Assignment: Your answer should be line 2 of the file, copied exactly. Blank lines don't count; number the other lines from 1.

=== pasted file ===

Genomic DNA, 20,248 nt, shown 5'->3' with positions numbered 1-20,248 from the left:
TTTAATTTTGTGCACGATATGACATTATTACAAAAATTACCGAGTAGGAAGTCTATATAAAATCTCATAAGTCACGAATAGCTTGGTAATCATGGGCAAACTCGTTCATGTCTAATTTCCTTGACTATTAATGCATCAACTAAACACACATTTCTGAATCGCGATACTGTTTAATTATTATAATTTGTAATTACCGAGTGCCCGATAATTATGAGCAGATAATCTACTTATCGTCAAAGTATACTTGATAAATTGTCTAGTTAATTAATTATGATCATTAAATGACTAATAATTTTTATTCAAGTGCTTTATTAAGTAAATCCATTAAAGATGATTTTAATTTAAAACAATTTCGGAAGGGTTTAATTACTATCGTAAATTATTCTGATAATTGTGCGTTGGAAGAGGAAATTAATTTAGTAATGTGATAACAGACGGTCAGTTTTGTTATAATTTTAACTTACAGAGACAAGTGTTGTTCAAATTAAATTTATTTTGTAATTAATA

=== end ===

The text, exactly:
TTTAATTTTGTGCACGATATGACATTATTACAAAAATTACCGAGTAGGAAGTCTATATAAAATCTCATAAGTCACGAATAGCTTGGTAATCATGGGCAAACTCGTTCATGTCTAATTTCCTTGACTATTAATGCATCAACTAAACACACATTTCTGAATCGCGATACTGTTTAATTATTATAATTTGTAATTACCGAGTGCCCGATAATTATGAGCAGATAATCTACTTATCGTCAAAGTATACTTGATAAATTGTCTAGTTAATTAATTATGATCATTAAATGACTAATAATTTTTATTCAAGTGCTTTATTAAGTAAATCCATTAAAGATGATTTTAATTTAAAACAATTTCGGAAGGGTTTAATTACTATCGTAAATTATTCTGATAATTGTGCGTTGGAAGAGGAAATTAATTTAGTAATGTGATAACAGACGGTCAGTTTTGTTATAATTTTAACTTACAGAGACAAGTGTTGTTCAAATTAAATTTATTTTGTAATTAATA